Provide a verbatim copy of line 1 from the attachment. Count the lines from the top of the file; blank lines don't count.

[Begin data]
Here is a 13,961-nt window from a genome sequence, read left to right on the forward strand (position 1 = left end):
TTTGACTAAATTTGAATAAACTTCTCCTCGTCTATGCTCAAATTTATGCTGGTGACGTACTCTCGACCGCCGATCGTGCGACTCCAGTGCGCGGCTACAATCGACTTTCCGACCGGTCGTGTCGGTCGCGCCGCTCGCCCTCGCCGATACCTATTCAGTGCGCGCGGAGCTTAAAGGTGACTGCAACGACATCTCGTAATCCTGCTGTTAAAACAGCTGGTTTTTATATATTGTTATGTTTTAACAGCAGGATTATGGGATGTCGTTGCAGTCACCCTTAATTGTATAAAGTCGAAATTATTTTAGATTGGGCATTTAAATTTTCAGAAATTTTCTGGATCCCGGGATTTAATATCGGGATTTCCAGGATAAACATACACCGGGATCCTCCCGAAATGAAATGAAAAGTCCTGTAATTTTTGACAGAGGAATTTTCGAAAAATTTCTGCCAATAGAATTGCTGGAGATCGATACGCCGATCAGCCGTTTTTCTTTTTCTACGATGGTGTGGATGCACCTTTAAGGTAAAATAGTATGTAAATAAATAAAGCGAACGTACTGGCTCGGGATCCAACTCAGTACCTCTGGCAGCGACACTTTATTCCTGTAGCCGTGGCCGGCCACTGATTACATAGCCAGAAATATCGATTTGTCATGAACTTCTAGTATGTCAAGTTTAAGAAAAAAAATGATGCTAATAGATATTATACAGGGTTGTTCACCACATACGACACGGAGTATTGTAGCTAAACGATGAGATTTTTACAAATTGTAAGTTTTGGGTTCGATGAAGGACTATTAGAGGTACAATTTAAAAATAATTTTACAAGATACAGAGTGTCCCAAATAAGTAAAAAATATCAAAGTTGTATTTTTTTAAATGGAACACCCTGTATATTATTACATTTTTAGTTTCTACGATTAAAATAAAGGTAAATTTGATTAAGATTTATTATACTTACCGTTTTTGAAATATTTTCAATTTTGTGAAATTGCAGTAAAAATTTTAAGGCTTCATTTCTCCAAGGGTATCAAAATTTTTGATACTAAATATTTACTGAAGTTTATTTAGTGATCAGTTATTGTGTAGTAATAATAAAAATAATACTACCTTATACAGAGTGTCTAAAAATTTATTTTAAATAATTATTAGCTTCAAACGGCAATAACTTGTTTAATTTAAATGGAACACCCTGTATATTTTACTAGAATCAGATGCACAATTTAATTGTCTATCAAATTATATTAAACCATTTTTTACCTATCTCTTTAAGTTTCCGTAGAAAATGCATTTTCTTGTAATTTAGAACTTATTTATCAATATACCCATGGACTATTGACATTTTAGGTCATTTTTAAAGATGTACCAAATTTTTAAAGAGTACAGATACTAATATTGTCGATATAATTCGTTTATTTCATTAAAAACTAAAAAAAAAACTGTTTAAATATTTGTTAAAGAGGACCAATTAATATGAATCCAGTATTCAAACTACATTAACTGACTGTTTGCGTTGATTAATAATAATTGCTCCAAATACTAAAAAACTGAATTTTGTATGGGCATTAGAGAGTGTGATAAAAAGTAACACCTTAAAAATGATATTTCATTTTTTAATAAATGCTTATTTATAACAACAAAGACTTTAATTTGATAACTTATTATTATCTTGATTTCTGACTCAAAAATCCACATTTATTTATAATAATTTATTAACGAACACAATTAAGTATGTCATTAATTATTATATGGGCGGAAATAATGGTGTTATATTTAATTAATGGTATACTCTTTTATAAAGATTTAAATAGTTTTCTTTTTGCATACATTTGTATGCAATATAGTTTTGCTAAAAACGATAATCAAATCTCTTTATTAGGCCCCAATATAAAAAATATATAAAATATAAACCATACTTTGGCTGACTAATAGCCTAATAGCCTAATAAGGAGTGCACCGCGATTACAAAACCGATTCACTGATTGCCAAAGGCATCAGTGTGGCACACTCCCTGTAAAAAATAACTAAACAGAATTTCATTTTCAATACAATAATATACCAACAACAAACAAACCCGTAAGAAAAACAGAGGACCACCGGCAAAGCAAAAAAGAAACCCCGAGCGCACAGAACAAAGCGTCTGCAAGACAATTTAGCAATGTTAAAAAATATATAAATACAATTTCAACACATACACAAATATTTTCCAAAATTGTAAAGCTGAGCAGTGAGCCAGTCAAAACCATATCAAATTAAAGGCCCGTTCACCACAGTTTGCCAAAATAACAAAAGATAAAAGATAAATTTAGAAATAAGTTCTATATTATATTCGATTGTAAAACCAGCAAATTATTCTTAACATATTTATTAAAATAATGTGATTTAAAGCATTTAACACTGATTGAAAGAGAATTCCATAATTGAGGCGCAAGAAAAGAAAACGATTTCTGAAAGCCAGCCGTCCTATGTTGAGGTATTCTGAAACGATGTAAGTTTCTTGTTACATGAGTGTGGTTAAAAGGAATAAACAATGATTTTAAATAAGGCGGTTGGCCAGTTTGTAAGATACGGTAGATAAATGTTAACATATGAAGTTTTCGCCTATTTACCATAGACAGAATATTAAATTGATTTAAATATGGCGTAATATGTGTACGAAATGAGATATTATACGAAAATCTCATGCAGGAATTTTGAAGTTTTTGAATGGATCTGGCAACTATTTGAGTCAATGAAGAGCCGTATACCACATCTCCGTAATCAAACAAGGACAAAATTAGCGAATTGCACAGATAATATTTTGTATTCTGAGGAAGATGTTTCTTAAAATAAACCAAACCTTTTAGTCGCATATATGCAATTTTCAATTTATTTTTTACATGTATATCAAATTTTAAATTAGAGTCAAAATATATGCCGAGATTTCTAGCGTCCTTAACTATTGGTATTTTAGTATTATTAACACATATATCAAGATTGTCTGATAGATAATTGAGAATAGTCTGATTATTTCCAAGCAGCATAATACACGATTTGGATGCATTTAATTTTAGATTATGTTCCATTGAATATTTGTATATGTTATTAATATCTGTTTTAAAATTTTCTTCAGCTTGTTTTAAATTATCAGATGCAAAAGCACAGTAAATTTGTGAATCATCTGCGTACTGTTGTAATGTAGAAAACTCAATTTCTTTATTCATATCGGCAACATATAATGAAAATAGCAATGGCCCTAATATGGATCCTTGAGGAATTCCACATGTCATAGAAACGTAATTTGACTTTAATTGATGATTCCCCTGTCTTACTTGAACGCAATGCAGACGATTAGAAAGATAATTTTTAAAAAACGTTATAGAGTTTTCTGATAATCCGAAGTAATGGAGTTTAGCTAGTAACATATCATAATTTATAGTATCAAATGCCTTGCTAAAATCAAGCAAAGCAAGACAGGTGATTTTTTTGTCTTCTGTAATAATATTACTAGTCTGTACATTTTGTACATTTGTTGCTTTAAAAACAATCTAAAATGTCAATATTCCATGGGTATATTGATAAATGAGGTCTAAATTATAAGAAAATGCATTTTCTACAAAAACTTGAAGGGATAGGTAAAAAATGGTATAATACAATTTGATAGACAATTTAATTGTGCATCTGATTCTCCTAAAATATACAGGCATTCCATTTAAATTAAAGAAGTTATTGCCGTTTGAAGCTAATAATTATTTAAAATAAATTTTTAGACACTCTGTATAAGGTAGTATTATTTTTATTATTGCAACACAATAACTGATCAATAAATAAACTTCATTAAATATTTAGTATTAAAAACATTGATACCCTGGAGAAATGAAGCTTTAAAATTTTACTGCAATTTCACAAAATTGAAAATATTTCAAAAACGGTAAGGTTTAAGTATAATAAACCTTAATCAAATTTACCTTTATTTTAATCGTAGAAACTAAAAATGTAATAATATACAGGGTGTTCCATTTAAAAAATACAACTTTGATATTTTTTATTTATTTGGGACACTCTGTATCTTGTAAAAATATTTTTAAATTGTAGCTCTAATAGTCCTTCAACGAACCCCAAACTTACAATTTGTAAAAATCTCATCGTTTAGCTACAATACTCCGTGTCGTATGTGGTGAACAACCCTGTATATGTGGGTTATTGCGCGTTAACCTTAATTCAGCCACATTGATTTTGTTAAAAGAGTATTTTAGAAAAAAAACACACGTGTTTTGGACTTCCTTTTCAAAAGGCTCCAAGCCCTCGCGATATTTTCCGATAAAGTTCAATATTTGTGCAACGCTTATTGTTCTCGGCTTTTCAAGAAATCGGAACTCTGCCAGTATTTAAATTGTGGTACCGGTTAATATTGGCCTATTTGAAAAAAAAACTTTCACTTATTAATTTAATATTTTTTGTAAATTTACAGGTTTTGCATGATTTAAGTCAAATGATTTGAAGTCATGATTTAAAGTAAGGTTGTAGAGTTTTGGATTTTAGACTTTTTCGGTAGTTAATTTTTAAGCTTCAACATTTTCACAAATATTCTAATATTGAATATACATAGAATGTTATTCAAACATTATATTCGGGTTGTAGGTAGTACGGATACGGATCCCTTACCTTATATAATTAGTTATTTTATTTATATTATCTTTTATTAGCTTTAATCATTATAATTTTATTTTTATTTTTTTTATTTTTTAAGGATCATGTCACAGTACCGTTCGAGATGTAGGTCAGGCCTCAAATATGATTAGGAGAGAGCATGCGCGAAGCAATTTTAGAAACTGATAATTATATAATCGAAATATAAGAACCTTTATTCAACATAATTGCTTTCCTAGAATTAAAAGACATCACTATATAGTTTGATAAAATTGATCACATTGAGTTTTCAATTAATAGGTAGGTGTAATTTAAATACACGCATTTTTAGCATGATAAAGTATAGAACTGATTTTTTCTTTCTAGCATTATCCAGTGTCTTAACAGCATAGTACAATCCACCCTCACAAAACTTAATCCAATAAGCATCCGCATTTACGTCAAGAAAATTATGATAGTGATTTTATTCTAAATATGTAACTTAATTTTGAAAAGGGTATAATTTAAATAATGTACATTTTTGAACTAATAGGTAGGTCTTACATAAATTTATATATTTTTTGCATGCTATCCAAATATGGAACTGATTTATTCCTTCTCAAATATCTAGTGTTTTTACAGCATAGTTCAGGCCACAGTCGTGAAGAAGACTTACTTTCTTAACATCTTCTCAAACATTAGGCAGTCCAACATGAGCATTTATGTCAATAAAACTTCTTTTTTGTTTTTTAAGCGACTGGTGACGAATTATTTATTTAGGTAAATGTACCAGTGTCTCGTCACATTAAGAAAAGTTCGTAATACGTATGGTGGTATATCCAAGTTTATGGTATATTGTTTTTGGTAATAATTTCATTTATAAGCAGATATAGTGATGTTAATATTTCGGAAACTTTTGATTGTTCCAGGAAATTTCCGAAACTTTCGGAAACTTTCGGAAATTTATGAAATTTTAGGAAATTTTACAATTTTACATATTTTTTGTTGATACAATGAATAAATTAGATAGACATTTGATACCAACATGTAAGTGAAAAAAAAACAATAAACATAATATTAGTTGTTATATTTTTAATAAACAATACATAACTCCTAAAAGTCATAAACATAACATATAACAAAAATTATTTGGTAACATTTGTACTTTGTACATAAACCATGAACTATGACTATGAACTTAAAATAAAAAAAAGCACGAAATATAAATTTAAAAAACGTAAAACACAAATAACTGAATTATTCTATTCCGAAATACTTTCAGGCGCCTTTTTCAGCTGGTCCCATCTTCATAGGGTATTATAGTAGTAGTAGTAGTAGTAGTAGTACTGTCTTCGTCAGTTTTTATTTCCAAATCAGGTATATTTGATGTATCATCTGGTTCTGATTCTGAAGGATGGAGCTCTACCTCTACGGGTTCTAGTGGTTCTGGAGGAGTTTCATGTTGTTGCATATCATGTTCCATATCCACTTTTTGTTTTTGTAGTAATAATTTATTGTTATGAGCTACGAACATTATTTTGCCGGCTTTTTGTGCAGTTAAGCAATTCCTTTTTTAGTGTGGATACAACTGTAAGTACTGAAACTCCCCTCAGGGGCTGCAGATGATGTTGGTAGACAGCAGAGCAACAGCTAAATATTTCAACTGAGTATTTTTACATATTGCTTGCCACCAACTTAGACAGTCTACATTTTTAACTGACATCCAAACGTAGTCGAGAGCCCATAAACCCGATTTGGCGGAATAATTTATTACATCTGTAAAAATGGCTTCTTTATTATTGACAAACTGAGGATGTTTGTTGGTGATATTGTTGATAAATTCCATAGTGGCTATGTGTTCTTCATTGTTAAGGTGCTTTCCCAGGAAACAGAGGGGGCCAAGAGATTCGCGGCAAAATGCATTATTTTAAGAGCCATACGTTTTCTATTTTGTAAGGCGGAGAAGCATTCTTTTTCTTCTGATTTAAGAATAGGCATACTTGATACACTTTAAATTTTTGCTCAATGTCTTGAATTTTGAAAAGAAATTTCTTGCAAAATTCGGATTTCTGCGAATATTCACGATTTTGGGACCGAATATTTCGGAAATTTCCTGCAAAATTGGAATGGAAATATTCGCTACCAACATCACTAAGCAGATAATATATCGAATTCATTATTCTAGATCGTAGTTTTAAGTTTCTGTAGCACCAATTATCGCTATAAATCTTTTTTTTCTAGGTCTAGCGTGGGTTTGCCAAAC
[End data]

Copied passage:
Here is a 13,961-nt window from a genome sequence, read left to right on the forward strand (position 1 = left end):